What did the police know about the crowd that they could stand back and decide to leave it in the hands of Kamal Nath? Indisputably, before their eyes, this was a Congress crowd. Just as indisputably, men from this crowd had killed two people, and were ready to advance to kill again.

For a police force to stand by watching all this was itself illegal. The stillness of the police was actionable. They cannot delegate policing over murder that takes place in their presence. It is outside of law for a police force to stand and watch a political leader make moves to exercise control that was for them to enforce.

A senior police officer later defended that inaction to me. He said the police had been tactful in letting Kamal Nath lead the crowd away; they had taken this course to defuse violent confrontation. But violent confrontation there had been already. I had never before known the police to ignore murders because it might be tactful to. Tact has its limits: it cannot include suspension of law and disregard of murders in police presence.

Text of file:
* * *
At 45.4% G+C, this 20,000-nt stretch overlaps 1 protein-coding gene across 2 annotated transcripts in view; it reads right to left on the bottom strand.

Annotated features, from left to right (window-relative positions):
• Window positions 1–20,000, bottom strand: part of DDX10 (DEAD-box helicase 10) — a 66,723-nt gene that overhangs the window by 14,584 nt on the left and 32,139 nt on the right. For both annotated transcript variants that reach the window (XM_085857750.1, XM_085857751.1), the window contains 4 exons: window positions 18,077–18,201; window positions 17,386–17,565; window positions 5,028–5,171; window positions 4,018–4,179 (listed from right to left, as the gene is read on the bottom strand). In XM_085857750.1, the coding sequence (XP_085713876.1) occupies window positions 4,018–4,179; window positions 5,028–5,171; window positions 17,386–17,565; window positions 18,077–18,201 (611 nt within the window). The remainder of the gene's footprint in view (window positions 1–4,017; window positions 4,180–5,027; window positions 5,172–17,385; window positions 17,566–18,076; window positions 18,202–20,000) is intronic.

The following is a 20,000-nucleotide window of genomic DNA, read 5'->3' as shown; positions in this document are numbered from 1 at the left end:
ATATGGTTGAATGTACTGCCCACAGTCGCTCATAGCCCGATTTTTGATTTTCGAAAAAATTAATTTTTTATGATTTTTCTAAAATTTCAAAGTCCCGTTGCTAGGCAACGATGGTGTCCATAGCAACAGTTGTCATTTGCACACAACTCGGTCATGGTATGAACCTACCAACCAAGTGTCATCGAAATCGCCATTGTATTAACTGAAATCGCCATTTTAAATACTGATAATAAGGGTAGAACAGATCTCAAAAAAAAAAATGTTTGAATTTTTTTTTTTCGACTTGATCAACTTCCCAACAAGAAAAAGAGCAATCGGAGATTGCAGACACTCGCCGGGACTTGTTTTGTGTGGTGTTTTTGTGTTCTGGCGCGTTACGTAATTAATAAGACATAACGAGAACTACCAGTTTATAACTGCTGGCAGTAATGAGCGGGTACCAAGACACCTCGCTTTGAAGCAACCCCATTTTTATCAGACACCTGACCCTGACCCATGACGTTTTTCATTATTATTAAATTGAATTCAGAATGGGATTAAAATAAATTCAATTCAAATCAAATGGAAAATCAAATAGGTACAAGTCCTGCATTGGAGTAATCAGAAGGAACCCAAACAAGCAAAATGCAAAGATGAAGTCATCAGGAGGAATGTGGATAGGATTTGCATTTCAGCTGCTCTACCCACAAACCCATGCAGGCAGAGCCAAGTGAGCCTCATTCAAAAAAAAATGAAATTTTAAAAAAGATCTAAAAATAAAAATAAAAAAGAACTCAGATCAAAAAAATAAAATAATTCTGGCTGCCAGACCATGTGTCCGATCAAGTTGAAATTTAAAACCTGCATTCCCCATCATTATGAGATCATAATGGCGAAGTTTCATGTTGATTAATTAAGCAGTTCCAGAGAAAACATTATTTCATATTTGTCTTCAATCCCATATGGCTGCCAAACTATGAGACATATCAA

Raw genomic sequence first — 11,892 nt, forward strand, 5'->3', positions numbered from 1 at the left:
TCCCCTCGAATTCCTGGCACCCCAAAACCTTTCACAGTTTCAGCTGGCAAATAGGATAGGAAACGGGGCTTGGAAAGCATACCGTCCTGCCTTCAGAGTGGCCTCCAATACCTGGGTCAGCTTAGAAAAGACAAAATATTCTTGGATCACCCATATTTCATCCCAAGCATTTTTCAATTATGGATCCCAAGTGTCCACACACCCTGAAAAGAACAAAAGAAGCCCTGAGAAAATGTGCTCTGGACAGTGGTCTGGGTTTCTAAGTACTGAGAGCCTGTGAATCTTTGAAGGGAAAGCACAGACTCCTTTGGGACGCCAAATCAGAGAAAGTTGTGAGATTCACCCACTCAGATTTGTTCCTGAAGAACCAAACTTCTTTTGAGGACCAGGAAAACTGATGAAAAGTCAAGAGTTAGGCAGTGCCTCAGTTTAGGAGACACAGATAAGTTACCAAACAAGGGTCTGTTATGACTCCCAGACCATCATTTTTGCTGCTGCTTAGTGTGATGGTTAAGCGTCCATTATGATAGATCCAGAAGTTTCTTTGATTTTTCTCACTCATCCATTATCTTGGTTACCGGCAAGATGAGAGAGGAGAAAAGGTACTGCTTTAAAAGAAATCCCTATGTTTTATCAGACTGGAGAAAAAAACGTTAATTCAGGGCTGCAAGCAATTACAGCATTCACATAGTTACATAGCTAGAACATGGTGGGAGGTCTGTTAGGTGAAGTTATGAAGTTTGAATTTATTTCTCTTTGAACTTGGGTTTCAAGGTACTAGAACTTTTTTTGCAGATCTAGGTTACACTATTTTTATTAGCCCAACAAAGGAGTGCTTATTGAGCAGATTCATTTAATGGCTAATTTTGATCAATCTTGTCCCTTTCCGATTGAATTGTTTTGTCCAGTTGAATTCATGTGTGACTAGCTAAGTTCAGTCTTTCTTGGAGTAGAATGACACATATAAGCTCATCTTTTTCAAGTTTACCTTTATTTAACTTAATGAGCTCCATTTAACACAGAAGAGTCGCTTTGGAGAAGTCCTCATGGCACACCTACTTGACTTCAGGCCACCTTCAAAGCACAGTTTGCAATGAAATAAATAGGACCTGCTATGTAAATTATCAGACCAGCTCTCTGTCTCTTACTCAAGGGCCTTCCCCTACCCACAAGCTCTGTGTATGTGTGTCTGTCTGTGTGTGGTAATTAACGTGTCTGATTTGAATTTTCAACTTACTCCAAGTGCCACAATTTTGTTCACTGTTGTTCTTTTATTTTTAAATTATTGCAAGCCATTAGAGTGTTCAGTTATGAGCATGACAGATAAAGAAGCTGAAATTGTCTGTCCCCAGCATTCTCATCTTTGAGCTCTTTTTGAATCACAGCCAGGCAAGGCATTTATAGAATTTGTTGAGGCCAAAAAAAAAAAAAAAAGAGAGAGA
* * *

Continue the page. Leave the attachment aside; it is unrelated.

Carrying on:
For how long and how far could they rely on Kamal Nath? Soon after waving the crowds back, Kamal Nath got into his car and left. Soon after, the crowd too began to fade away from the scene – and not because the police had pushed them away. That crowd killed no more that day – not at least at the Rakab Ganj gurdwara.

Excerpted with permission from 1984: The Anti-Sikh Violence and After, Sanjay Suri, HarperCollins India.

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This article was produced on behalf of Siemens by the marketing team and not by the editorial staff.